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Get through hay fever season naturally

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Spring is here! Cue warmer weather, longer days and uninvited sneezing and runny eyes! If you’re one of the 4.4 million Australians that suffer from hay fever read on for my top 10 tips to support you this sneezing season.

Hay fever known medically as allergic rhinitis is an allergic response to pollens and other airborne substances. Symptoms may include a runny or blocked nose and/or sneezing and watery eyes which is due to histamine release and often respond to treatment with anti-histamines. If the allergen is identified, it may be possible to undertake desensitisation.

Common triggers include;

  • House dust;
  • Animal fur;
  • Pollens;
  • Fungal spores;
  • Air pollutants;
  • Occupational triggers such as latex, breads and cereals.

Hay fever is not necessarily seasonal and may result from exposure to antigens other than pollen. It can also be acquired or triggered by early exposure in infancy to cow’s milk or other ‘foreign’ foods before the digestive system can render such proteins harmless, which should be investigated.

To get you through the sneezing season unscathed here are my top 10 tips:

Nutrition

  1.  My most often prescribed remedy for hay fever is 3000mg of Vitamin C a day. Vitamin C has a natural antihistamine activity;
  2. Increase consumption of fish oils to 3000mg a day natural anti-inflammatory;
  3. Add anti-inflammatory potent horse radish, garlic and ginger to your cooking;
  4. Add parsley to your salads. Parsley inhibits the secretion of histamine, a chemical the body produces that triggers allergy symptoms (The Healing Herbs)
  5. Drink two cups of Fenugreek herb tea per day. Fenugreek helps to reduce inflammation and infections
  6. Honey – ingesting traces of pollen found in your local honey could desensitise you to allergies the same way pollen injections (allergy shots) do.  A physician, Dr. U. Wahn of the Heidelberg University Children’s Clinic, found that children who drank a pollen solution showed fewer signs of hay fever and allergy related asthma. Thus eating pollen-laden honey could produce a similar kind of desensitization to allergies and allergy induced asthma.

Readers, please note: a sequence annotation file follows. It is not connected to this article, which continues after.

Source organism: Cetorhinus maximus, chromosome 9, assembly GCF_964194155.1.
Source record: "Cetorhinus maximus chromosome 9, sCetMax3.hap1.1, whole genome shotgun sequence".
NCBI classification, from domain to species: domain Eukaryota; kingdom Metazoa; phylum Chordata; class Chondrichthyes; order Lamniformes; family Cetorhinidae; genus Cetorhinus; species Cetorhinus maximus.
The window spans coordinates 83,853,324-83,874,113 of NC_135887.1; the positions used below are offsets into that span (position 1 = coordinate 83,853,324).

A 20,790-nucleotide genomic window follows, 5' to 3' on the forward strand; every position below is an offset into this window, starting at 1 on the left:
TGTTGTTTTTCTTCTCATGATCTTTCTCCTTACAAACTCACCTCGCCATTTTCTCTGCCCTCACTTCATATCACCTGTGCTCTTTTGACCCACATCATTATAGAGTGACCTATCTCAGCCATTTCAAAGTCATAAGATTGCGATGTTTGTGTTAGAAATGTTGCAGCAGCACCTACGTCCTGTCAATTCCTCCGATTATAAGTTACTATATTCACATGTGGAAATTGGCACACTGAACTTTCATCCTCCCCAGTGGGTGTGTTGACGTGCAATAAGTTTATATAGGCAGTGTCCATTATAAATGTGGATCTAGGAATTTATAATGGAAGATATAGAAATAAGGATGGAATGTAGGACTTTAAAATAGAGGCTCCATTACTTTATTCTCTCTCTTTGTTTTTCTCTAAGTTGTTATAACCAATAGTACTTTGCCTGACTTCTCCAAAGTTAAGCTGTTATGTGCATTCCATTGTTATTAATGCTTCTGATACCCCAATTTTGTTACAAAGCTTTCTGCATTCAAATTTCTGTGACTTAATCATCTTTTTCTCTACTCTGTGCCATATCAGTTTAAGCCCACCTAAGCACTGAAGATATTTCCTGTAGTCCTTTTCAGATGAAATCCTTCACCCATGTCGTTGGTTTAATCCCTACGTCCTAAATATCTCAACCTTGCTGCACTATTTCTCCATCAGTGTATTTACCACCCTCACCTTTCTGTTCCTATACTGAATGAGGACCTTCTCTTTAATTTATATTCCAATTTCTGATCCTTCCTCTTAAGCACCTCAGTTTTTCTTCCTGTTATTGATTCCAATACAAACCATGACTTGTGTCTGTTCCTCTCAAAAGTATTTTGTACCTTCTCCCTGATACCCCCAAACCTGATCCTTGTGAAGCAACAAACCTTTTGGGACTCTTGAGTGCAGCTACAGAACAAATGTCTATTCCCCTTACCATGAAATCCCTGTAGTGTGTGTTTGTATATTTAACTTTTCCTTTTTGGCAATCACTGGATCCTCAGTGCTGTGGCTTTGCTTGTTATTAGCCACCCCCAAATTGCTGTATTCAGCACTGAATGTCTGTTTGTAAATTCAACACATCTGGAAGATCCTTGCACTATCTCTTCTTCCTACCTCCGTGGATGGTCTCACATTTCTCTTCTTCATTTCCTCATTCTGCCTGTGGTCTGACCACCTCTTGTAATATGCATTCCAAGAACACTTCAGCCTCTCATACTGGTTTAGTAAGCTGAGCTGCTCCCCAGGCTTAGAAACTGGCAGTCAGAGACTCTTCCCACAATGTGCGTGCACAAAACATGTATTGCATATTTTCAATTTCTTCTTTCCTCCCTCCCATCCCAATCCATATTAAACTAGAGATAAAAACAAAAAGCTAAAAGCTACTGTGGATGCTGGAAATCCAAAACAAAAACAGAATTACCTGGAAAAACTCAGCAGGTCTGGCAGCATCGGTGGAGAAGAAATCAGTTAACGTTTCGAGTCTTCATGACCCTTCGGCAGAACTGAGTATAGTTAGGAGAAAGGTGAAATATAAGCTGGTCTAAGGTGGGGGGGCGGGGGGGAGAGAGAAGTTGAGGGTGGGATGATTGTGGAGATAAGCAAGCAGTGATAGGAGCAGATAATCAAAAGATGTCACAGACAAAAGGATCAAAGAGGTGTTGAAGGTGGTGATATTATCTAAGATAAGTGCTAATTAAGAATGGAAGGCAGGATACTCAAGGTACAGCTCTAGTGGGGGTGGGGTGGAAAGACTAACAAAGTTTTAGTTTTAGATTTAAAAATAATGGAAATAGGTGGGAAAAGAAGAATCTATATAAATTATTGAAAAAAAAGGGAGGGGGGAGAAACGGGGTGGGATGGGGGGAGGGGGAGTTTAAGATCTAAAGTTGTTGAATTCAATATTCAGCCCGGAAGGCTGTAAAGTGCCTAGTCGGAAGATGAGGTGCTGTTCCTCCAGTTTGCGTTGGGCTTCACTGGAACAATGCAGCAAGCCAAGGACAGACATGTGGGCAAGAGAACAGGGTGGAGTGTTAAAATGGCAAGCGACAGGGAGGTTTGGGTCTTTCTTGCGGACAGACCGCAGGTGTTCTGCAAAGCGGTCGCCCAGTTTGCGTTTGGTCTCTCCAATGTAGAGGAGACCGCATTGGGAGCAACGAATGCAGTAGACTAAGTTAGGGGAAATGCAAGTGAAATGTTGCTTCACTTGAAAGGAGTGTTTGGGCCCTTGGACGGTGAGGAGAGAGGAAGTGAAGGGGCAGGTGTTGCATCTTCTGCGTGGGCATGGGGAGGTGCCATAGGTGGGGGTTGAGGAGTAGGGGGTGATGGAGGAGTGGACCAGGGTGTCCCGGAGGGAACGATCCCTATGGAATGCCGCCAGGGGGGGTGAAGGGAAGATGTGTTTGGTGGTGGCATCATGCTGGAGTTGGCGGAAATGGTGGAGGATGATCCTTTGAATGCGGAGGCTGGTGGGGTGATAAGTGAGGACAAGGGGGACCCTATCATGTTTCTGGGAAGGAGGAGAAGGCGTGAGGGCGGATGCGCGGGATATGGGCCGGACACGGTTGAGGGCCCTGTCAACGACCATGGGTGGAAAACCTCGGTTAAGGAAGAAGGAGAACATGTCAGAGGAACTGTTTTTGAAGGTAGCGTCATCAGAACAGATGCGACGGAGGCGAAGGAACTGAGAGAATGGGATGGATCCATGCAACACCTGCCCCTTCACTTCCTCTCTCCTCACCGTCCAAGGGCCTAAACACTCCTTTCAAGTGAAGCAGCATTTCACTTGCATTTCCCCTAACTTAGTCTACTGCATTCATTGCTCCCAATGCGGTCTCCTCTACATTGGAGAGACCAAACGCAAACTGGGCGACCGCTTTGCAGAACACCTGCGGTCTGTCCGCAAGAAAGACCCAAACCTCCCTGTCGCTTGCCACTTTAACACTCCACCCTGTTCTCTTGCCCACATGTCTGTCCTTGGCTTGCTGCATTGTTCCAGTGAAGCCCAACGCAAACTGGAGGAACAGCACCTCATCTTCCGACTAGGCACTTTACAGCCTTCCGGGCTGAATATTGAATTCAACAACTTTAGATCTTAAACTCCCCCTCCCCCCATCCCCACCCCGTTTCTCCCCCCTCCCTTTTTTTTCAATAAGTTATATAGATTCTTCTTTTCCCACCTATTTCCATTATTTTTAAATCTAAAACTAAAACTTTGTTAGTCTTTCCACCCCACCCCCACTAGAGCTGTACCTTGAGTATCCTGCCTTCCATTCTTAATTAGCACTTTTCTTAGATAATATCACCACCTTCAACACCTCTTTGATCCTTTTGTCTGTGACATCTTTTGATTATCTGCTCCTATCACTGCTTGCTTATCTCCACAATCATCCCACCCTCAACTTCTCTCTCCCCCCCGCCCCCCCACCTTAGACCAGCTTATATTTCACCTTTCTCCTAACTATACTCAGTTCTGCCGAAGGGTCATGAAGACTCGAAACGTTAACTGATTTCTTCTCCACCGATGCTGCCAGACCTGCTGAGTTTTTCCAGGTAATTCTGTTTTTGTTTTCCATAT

Avoid if sensitive

7. If you’re sensitive to ragweed, eliminate watermelon, cantaloupe, honey dew, melon, zucchini, cucumber and banana from the diet. All share a common allergen with ragweed.

Environment

8. Avoid exposure to diesel fumes as it sensitises the nose to pollens.
9. Eliminate the offending antigen from your environment.  I.e.: avoid contact with cats or dogs.
10. Take a look at Hay Fever Help to check the daily pollen count and find out more information about how to manage your hay fever.

Do you suffer from hay fever? Tell us what natural strategies you implement to keep your symptoms at bay…

Peter Rule 210 x 250

 

Article by Peter Rule, Naturopath and Holistic Health Services Manager at Golden Door Elysia, Health Retreat and Spa

 
Sources
ABS National Health Survey, 2014-15   http://www.abs.gov.au
AIHW analysis of ABS National Health Survey, 2007–08 http://www.aihw.gov.au
The Food Pharmacy by Jean Carper
The Healing Herbs by Michael Castleman

Please note: This blog is for information purposes only and is not a substitute for medical advice, diagnosis or treatment.

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